Fitbit smartwatch to hit US shelves this Winter

Fitbit’s long-awaited smartwatch is due to hit US shelves just in time for Christmas this year, according to a recent second-quarter earnings call. 

The new watch is Fitbit’s way of exploring new avenues of revenue as consumer interest in its core fitness trackers is waning.

At the beginning of this year, the idea to venture into the smartwatch market was confirmed following a worse-than-predicted Q4 period of 2016. The company’s revenues fell 19% during the period and its full-year revenue totalled $2.17 billion – short of the forecasted $2.4 – $2.5 billion.

In response, the firm cut 6% of its global workforce and confirmed its move into the smartwatch market – rumours of which had been circulating since Fitbit acquired the IP of Kickstarter smartwatch startup Pebble.

“We believe the evolving wearables market continues to present growth opportunities for us that we will capitalise on by investing in our core product offerings, while expanding into the smartwatch category to diversify revenue and capture share of the over $10 billion global smartwatch market,” said Fitbit CEO James Park at the time.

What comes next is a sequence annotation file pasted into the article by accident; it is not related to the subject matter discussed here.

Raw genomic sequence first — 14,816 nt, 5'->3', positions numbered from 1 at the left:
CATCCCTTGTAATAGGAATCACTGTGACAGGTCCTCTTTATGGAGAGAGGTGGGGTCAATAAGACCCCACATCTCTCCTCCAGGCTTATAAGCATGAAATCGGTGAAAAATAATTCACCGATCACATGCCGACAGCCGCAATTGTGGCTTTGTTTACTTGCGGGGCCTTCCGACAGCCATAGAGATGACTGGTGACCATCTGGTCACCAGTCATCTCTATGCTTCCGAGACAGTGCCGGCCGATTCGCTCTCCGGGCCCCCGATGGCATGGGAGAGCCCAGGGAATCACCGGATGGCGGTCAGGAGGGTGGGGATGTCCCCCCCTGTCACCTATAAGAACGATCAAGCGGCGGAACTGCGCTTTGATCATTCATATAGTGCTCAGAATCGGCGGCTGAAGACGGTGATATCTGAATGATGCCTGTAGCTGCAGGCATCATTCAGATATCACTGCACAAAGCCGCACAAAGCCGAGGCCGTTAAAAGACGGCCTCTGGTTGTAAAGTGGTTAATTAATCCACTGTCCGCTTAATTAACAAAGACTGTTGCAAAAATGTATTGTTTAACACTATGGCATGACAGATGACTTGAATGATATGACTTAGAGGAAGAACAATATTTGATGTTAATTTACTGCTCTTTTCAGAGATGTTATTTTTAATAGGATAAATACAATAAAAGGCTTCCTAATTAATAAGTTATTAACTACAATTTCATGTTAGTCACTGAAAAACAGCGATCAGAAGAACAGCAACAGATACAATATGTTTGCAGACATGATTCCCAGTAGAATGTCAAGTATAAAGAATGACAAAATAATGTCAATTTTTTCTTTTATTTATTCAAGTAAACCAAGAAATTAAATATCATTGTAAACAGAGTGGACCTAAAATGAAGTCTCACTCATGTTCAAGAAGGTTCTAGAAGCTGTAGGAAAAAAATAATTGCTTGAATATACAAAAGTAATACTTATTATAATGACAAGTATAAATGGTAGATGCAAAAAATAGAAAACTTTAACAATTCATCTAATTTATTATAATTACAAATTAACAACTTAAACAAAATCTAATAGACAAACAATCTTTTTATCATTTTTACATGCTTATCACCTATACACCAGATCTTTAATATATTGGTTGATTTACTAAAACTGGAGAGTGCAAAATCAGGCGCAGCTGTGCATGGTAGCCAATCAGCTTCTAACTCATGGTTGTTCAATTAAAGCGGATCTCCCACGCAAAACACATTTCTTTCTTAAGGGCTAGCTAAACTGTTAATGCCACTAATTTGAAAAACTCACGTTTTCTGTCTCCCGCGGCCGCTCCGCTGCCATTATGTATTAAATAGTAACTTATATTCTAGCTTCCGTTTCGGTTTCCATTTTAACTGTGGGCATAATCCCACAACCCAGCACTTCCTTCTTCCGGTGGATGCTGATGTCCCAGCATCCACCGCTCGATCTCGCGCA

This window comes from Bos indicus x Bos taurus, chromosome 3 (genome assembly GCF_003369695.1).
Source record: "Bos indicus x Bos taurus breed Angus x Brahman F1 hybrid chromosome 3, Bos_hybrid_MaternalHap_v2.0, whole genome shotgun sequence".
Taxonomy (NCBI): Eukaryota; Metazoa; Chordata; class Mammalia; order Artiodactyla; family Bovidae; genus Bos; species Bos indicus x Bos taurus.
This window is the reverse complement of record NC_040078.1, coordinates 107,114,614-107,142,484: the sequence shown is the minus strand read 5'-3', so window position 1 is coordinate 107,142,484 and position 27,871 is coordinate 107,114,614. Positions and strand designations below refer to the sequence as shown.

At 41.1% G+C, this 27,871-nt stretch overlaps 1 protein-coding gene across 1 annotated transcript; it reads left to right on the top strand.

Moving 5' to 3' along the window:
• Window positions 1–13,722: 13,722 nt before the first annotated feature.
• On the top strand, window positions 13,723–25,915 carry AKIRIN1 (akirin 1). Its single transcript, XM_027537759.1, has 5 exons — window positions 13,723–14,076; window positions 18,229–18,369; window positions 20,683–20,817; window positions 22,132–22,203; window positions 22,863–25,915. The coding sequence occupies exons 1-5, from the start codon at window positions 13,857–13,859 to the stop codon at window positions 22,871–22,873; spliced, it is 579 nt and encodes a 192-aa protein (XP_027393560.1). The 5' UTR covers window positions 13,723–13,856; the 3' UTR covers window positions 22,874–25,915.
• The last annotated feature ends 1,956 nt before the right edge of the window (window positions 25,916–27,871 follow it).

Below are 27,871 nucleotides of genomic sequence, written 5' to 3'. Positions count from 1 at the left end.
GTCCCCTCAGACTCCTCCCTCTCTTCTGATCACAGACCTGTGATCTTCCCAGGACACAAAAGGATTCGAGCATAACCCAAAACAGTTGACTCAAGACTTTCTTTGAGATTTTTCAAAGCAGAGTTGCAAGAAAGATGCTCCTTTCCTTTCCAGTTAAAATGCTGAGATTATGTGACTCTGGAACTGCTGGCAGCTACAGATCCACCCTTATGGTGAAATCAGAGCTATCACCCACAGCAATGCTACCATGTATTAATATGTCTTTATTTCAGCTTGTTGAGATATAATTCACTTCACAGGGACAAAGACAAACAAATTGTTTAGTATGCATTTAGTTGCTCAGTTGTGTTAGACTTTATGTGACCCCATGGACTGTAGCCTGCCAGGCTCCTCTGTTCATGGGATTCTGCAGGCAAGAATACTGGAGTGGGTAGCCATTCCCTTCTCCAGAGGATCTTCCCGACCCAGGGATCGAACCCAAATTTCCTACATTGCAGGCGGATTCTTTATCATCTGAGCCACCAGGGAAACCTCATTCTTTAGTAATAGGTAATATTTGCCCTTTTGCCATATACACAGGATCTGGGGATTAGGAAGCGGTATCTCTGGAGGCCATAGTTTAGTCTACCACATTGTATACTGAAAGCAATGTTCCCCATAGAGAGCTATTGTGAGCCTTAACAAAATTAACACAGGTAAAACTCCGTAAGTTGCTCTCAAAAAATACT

The new watch will feature the standard Fitbit technology like health and fitness tracking alongside GPS technology, water resistance and cross-compatibility with other devices.

Developer tools will also be released for other companies to begin building apps compatible with the smartwatch. Only certain companies will initially be given this ability.

Although the smartwatch’s price was not revealed, a reasonable guess would have it somewhere near what will be its biggest competitor in the Apple Watch, between $300 and $400.

It will have some ground to make up on the Watch though, which, since launching in 2015, is dominating the market.

And its dominance will likely continue for some time as Apple expands the Watch’s applications into the healthcare market. CEO Tim Cook recently revealed a prototype Watch-based glucose tracker for people with diabetes which could represent a substantial revenue stream for the company if it progresses into a certified device and proves successful.

Outside of its smartwatch, Fitbit’s Q2 has actually been somewhat mixed. Although reporting a period loss of over $58 million, it actually did better than expected, pulling in around $353 million – just over $10 million more than an expected $340 million estimate.

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